Fiji focuses on endangered humpback whales
Photo: Saras Sharma
Researchers will map the movements of endangered Oceania humpback whales (Megaptera novaeangliae) in Fijian waters to build a complete picture of the species’ slow recovery from whaling.
The Oceania sub-population of humpback whales was classified as endangered in 2008, based on the small number of individuals present on tropical breeding grounds in comparison to pre-whaling abundance estimates, including comparisons between historical and land-based counts conducted in Fiji. These included surveys by Dr Bill Dawbin in the 1950s (who recorded 1648 humpbacks in three years), and surveys in 2002, 2003 and 2008.
Ms Saras Sharma from the Fiji Ministry of Fisheries said that establishing a consistent and long-term dataset on movement patterns is an important step in understanding the recovery, trend and status of this species within Fiji’s national waters. This work builds on preliminary work on humpback migration and Fiji’s first national cetacean survey in 2009.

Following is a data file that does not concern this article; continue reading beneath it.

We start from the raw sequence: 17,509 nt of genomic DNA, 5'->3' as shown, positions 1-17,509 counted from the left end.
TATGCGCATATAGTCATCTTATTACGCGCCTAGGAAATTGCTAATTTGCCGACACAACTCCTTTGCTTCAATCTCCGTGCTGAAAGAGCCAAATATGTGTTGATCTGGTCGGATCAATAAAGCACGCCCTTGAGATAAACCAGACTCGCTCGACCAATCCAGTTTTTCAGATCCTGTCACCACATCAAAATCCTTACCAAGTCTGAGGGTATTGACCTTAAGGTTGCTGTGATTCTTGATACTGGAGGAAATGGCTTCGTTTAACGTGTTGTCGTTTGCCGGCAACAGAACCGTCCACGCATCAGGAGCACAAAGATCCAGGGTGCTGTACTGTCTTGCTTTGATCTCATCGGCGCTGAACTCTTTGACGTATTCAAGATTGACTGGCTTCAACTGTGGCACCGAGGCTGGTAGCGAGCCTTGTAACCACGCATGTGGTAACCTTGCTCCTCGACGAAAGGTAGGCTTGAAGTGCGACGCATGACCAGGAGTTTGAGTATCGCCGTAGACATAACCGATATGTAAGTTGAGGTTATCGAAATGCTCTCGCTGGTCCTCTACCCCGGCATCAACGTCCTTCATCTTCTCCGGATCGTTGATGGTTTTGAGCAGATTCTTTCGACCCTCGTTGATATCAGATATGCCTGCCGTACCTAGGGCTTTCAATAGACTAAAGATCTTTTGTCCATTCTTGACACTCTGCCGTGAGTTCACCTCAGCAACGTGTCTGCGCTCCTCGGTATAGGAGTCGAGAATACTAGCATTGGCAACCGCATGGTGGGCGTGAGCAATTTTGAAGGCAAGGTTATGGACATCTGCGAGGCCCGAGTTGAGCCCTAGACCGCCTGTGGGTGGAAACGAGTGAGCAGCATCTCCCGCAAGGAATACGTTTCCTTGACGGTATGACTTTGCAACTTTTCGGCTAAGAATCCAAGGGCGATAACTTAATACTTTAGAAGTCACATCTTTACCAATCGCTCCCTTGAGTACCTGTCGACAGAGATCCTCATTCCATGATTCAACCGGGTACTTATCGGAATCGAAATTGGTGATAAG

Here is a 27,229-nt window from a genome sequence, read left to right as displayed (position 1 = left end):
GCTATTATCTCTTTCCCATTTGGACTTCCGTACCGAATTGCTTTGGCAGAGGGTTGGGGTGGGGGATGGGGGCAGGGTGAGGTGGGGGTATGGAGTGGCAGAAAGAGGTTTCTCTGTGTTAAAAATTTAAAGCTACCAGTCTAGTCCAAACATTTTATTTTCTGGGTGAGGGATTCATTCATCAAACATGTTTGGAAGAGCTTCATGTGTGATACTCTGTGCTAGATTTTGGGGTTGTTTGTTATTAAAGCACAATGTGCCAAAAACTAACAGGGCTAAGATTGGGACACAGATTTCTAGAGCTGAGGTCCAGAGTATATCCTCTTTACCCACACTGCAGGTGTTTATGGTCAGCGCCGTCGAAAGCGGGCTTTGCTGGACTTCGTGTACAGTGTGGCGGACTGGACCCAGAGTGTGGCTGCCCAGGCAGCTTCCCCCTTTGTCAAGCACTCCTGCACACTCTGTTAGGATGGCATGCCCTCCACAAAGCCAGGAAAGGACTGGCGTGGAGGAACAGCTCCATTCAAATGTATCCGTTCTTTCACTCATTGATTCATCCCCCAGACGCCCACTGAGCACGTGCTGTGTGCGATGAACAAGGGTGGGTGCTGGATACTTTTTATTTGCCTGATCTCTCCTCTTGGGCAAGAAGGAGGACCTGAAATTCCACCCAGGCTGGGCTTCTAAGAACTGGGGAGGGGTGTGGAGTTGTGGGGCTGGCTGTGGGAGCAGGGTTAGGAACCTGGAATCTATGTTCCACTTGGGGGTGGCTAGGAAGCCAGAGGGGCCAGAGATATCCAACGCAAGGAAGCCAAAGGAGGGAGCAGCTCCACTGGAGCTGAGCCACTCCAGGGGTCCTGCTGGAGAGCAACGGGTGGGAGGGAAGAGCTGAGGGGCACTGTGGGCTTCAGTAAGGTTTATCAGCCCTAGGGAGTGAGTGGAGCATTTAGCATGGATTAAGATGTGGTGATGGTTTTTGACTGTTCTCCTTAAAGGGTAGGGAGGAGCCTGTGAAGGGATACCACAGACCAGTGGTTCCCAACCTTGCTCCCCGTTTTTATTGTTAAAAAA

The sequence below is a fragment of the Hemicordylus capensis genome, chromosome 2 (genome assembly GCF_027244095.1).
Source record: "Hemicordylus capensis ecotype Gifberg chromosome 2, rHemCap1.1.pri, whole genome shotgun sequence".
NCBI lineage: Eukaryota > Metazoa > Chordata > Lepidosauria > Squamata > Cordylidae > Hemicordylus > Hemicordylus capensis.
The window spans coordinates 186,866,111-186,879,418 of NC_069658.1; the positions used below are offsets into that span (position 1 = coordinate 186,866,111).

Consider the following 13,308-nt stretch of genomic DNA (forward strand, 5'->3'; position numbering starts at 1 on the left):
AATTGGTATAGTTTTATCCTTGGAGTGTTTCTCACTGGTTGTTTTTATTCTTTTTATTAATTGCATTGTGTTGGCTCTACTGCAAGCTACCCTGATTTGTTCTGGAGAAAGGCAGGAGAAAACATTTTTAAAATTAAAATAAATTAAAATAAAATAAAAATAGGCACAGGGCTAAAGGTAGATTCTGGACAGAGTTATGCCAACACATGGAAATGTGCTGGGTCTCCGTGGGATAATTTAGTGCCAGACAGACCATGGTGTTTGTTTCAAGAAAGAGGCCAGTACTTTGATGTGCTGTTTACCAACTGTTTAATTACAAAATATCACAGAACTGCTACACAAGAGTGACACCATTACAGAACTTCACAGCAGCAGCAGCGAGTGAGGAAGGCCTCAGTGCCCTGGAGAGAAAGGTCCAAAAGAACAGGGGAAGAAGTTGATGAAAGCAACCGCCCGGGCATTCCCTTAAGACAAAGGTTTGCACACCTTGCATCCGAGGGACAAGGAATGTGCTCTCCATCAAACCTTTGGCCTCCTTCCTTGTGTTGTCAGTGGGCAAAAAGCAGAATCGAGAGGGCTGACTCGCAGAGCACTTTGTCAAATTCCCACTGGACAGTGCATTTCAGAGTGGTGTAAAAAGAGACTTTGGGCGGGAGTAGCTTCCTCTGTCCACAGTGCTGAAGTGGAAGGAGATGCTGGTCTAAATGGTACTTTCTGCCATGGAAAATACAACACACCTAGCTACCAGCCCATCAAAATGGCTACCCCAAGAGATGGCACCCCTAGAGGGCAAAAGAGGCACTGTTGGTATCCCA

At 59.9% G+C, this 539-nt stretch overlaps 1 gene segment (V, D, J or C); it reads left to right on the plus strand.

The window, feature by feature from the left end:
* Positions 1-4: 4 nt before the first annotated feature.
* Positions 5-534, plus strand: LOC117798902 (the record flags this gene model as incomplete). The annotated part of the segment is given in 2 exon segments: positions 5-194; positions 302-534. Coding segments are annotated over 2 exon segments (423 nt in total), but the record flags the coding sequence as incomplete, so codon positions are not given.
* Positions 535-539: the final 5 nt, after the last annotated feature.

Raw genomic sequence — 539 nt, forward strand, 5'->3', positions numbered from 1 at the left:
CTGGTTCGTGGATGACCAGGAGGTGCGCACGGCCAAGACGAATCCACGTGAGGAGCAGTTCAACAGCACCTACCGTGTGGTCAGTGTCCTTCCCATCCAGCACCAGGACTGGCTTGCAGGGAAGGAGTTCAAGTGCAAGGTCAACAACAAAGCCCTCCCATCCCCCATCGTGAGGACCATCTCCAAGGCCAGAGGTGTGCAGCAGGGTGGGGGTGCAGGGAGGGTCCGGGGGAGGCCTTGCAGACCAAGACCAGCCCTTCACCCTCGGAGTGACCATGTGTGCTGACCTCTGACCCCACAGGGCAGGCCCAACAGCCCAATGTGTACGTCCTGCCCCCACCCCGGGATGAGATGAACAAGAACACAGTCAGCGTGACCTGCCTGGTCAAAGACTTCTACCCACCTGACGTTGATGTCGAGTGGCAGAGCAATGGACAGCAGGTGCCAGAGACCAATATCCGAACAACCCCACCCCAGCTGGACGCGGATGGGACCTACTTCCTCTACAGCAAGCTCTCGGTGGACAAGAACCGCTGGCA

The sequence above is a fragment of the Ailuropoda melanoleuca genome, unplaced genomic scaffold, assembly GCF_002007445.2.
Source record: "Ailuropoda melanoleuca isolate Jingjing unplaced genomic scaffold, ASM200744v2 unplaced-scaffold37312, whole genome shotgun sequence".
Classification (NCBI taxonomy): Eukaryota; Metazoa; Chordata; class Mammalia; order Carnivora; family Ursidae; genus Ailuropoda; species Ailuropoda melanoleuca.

‘This project is different because it’s on a broader and more intense scale and involves a lot of organisations and people. The Indo-Pacific Research funding has greatly assisted the project through training and capacity-building, equipment and logistics,’ Ms Sharma said.
‘We have been fortunate to engage various government and non-government organisations in the project, and have created a significant level of cetacean conservation awareness and effort throughout Fiji.’
The project will build the capacity of national government staff and researchers for cetacean conservation, and aims to be relatively low-cost and easy to replicate to ensure sustainability over the longer term.
Fiji declared its exclusive economic zone a whale sanctuary in 2003, providing protection to resident and migratory cetaceans. The information gathered through this survey will contribute to the formulation of practical actions to manage the sanctuary.
Corporate Communications, Australian Antarctic Division
Next story in marine mammal research feature: Capacity building in Papua New Guinea